Trump 2020 campaign senior adviser Corey Lewandowski explained why President Trump would prefer to face former New York City Mayor Michael Bloomberg over Sen. Bernie Sanders, I-Vt., in the general election in November.
"Frankly, I would rather run against Bloomberg than Bernie Sanders," Trump told reporters in the Oval Office on Tuesday. "Because Sanders has real followers, whether you like them or not, whether you agree with them or not — I happen to think it's terrible what he says — but he has followers."
"You look at Bernie Sanders' excitement on the left," said Lewandowski during Fox Nation's live New Hampshire primary night coverage. "He's a true self-avowed socialist but he has a group of core supporters who have been next to him for four or five years."
"Michael Bloomberg, by contrast, is someone who is coming late to the game, bypassed the early primary states and thinks he's going to buy his way into the presidency," said Lewandowski. "I think it's a good story for the president to take on Michael Bloomberg if he's actually going to be the nominee."
Fox News reported last month that the Bloomberg campaign had spent $248 million to run political ads since declaring his candidacy.
By comparison, no other candidate in the Democratic presidential primary field has topped $30 million in spending. Following the Iowa caucuses, Bloomberg authorized his campaign to double television spending for his presidential campaign.
In contrast, Brad Blakeman, former senior staffer to President George W. Bush, argued that the president is better off going up against Sanders, a self-described democratic socialist.
"It's Bernie's night [in New Hampshire] and we couldn't have a better winner from the Republican side because democratic socialism is alive and well and lives to fight another day," said Blakeman.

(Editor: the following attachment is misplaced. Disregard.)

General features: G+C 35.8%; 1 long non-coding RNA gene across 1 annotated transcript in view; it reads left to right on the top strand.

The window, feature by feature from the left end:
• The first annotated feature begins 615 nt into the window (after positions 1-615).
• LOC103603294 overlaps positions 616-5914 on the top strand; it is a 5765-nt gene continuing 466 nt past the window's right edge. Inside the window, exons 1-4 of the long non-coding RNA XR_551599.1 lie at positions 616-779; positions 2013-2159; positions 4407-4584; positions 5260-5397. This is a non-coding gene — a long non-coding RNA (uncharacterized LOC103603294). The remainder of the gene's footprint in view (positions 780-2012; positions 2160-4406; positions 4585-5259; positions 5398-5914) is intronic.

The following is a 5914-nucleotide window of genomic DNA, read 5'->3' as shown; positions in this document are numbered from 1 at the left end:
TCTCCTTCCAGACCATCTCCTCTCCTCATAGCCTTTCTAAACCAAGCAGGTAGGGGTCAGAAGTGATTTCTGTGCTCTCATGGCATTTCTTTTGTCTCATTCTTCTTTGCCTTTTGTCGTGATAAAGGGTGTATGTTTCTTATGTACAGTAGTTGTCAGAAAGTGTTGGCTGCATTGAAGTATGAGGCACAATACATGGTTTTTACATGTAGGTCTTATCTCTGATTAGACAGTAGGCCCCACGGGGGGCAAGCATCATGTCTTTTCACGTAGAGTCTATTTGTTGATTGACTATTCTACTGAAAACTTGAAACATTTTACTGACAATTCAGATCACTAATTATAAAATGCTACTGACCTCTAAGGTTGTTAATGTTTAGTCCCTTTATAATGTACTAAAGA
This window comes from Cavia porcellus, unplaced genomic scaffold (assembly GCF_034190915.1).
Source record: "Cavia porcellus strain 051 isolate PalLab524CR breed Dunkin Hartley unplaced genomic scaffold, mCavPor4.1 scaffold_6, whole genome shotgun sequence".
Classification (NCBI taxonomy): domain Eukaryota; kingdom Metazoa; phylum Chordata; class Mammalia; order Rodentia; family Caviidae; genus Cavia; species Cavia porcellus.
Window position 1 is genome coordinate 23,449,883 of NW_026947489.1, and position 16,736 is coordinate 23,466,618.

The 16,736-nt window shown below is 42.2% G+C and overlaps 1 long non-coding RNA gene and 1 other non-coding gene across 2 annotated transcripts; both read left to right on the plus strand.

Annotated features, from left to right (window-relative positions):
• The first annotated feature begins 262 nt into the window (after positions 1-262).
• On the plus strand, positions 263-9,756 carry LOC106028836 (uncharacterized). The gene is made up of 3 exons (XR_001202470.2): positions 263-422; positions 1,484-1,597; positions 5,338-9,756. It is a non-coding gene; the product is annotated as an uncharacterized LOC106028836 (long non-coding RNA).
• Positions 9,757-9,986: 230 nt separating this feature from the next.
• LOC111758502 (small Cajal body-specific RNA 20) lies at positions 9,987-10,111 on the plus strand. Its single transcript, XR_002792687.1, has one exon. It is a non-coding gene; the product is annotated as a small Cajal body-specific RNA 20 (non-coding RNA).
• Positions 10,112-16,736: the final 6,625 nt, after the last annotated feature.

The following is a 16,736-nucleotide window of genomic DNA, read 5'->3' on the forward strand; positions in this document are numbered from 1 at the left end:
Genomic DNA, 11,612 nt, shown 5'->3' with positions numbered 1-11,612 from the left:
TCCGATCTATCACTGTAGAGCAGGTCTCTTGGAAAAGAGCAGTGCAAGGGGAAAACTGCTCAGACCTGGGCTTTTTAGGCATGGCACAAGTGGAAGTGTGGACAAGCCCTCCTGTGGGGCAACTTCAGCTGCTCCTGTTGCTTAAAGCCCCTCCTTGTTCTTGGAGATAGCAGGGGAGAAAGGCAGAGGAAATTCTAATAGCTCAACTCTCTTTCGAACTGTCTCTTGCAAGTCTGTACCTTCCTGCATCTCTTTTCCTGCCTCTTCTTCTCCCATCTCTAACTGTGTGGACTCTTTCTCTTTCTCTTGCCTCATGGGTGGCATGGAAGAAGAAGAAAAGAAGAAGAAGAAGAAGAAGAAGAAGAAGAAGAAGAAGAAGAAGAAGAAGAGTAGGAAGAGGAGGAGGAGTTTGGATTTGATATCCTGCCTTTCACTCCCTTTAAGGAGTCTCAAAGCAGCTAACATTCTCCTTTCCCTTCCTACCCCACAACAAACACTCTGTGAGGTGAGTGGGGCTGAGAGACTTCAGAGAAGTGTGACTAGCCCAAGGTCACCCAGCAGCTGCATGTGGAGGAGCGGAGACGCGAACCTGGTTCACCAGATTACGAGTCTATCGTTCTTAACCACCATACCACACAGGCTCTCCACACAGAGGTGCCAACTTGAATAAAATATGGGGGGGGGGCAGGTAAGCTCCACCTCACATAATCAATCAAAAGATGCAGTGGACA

"There's nothing better, I think, that Donald Trump would want [than] to face Bernie Sanders," he concluded. "So this is a good night for Republicans to have Bernie Sanders continue to win and be the standard-bearer of his party and be deemed the front-runner."
Gallup released a new poll on Tuesday showing that 53 percent of American adults said that they would not vote for their party nominee if they were a "generally well-qualified person for president who happened to be socialist."
Pollster Scott Rasmussen suggested that Sanders' popularity in the Democratic primary may be the result of voters' relative unfamiliarity with Sanders' policy proposals.
"Most people who say they would like Bernie Sanders' 'Medicare-for-all' plan still think they can keep their own health insurance," he observed.
Sanders has said that the U.S. should, "essentially eliminate private health insurance," calling it "nothing more than a confusing morass."
"If Bernie Sanders... becomes the Democratic nominee, I would expect that by November, every American will have heard that Bernie Sanders wants to take away private health insurance," said Rasmussen.
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Fox News' Brooke Singman and Kelly Phares contributed to this report.